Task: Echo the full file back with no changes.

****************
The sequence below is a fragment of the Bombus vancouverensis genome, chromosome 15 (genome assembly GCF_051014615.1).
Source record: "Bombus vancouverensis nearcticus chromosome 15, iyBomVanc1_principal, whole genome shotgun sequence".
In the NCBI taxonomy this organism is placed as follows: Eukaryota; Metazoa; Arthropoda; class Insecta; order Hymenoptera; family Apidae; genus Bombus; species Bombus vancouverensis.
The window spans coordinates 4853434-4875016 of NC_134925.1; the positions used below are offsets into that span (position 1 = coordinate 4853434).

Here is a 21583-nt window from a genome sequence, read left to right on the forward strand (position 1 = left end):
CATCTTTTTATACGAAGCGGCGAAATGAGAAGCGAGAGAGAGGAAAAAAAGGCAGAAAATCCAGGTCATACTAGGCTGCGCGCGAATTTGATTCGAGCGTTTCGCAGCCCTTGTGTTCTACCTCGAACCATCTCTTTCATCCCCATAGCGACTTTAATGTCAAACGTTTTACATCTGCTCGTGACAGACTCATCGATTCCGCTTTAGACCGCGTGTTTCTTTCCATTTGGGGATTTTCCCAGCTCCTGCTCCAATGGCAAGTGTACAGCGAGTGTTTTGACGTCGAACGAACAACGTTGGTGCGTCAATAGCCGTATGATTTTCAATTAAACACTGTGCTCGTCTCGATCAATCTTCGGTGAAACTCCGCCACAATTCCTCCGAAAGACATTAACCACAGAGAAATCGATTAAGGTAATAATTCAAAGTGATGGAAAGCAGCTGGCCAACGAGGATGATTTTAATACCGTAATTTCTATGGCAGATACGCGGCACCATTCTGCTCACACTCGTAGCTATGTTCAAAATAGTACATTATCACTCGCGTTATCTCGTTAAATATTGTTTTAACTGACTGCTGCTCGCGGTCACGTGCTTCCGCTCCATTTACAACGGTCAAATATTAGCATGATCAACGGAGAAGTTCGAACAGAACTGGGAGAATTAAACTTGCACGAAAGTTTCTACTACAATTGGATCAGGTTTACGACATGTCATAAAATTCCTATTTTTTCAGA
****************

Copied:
The sequence below is a fragment of the Bombus vancouverensis genome, chromosome 15 (genome assembly GCF_051014615.1).
Source record: "Bombus vancouverensis nearcticus chromosome 15, iyBomVanc1_principal, whole genome shotgun sequence".
In the NCBI taxonomy this organism is placed as follows: Eukaryota; Metazoa; Arthropoda; class Insecta; order Hymenoptera; family Apidae; genus Bombus; species Bombus vancouverensis.
The window spans coordinates 4853434-4875016 of NC_134925.1; the positions used below are offsets into that span (position 1 = coordinate 4853434).

Here is a 21583-nt window from a genome sequence, read left to right on the forward strand (position 1 = left end):
CATCTTTTTATACGAAGCGGCGAAATGAGAAGCGAGAGAGAGGAAAAAAAGGCAGAAAATCCAGGTCATACTAGGCTGCGCGCGAATTTGATTCGAGCGTTTCGCAGCCCTTGTGTTCTACCTCGAACCATCTCTTTCATCCCCATAGCGACTTTAATGTCAAACGTTTTACATCTGCTCGTGACAGACTCATCGATTCCGCTTTAGACCGCGTGTTTCTTTCCATTTGGGGATTTTCCCAGCTCCTGCTCCAATGGCAAGTGTACAGCGAGTGTTTTGACGTCGAACGAACAACGTTGGTGCGTCAATAGCCGTATGATTTTCAATTAAACACTGTGCTCGTCTCGATCAATCTTCGGTGAAACTCCGCCACAATTCCTCCGAAAGACATTAACCACAGAGAAATCGATTAAGGTAATAATTCAAAGTGATGGAAAGCAGCTGGCCAACGAGGATGATTTTAATACCGTAATTTCTATGGCAGATACGCGGCACCATTCTGCTCACACTCGTAGCTATGTTCAAAATAGTACATTATCACTCGCGTTATCTCGTTAAATATTGTTTTAACTGACTGCTGCTCGCGGTCACGTGCTTCCGCTCCATTTACAACGGTCAAATATTAGCATGATCAACGGAGAAGTTCGAACAGAACTGGGAGAATTAAACTTGCACGAAAGTTTCTACTACAATTGGATCAGGTTTACGACATGTCATAAAATTCCTATTTTTTCAGA